Romney actually cited back to part of Obama’s response when he went off on his tangent about having babies when you are not married.  Indeed, Obama had spoken of having “a broader conversation” about reducing impulses to violence in the culture (and he even mentioned “faith groups” in this regard) even as he spoke about taking guns out of the hands of criminals and the mentally ill:
And so what I'm trying to do is to get a broader conversation about how do we reduce the violence generally. Part of it is seeing if we can get an assault weapons ban reintroduced, but part of it is also looking at other sources of the violence, because frankly, in my hometown of Chicago, there's an awful lot of violence, and they're not using AK-47s, they're using cheap handguns.

And so what can we do to intervene to make sure that young people have opportunity, that our schools are working, that if there's violence on the streets, that working with faith groups and law enforcement, we can catch it before it gets out of control?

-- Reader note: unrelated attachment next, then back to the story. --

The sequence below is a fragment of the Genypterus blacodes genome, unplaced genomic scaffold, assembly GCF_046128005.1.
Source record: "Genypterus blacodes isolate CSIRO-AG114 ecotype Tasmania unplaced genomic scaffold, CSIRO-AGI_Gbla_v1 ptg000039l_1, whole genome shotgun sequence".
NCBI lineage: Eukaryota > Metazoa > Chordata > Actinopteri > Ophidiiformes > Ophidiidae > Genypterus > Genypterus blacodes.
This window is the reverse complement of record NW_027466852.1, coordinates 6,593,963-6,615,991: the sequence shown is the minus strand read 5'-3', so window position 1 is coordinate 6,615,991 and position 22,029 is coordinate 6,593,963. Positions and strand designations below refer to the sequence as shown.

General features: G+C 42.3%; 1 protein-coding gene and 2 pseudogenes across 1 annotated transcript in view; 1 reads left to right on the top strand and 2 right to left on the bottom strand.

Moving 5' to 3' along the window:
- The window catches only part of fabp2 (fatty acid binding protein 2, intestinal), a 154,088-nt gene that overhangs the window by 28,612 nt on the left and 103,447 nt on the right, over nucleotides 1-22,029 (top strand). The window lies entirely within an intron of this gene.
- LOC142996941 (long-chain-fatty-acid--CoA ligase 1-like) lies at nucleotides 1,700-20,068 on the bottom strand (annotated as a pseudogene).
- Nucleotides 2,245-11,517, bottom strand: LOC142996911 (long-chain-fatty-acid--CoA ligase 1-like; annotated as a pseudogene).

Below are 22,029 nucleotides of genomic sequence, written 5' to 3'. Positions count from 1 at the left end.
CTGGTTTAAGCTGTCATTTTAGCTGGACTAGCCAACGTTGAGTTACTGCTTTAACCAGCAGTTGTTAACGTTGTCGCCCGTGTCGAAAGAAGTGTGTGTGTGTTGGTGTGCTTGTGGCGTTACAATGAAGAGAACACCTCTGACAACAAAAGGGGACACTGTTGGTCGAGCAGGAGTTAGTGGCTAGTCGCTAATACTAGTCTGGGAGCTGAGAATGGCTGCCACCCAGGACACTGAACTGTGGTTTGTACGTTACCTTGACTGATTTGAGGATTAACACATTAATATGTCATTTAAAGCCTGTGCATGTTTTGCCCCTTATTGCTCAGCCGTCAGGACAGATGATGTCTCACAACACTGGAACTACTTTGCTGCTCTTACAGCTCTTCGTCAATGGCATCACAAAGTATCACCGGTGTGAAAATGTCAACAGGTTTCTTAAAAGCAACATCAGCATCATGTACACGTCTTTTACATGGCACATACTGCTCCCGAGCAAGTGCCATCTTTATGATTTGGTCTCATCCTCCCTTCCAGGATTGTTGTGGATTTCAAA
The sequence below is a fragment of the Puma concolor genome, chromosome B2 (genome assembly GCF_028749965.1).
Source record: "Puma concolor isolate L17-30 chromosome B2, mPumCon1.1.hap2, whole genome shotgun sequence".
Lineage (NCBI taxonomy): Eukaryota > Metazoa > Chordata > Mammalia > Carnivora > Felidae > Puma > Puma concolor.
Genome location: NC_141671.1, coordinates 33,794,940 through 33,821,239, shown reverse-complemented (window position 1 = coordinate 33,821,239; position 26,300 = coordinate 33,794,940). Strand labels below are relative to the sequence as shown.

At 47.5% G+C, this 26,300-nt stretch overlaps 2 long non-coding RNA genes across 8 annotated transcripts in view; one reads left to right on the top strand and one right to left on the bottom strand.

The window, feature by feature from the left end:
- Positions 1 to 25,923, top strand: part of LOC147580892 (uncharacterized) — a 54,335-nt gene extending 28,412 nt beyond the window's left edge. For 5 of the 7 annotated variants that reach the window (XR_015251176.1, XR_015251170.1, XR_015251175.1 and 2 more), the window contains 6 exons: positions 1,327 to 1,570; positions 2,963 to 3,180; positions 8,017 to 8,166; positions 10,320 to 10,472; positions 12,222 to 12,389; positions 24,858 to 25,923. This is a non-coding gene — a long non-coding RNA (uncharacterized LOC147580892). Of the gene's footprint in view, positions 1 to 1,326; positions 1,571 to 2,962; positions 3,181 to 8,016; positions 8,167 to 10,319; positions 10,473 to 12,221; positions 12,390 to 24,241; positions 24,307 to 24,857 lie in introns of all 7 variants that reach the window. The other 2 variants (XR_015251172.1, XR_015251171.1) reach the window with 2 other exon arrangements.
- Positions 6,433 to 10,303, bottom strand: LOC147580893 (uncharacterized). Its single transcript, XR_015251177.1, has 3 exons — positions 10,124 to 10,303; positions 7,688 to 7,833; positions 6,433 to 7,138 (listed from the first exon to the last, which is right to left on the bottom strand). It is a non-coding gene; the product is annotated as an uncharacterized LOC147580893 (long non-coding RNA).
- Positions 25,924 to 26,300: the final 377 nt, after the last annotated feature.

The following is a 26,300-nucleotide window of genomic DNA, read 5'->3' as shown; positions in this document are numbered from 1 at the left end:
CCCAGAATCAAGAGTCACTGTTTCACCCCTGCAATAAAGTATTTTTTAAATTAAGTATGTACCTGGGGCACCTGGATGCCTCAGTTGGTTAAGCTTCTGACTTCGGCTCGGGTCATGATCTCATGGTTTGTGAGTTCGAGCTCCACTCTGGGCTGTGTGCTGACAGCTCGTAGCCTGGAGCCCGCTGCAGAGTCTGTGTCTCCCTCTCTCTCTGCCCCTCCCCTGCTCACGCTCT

And so what I want is a — is a comprehensive strategy. Part of it is seeing if we can get automatic weapons that kill folks in amazing numbers out of the hands of criminals and the mentally ill. But part of it is also going deeper and seeing if we can get into these communities and making sure we catch violent impulses before they occur.
But consider where Romney went with it when invited to participate in that broader question.

First he referred back to President Obama’s concept of being attuned to the culture of communities to catch violent impulses before they manifest:
What I believe is we have to do as the president mentioned towards the end of his remarks there, which is to make enormous efforts to enforce the gun laws that we have and to change the culture of violence we have. And you ask, how are we going to do that? And there are a number of things.
The “number of things”?

Obama had mentioned (in conjunction with the need for opportunity) the nation's schools should be working and Romney quickly endorsed having good schools (We were able to drive our schools to be number one in the nation in my state” - Fact checking: Romney didn't do that `driving') saying:
    . .  we'll give people the — the hope and opportunity they deserve, and perhaps less violence from that. 
But it was where Romney went quickly after that and the depth and amount of time he spent with the idea indicated it might all have been heartfelt even as he tried to cover multiple bases (two-parent households are “not always possible):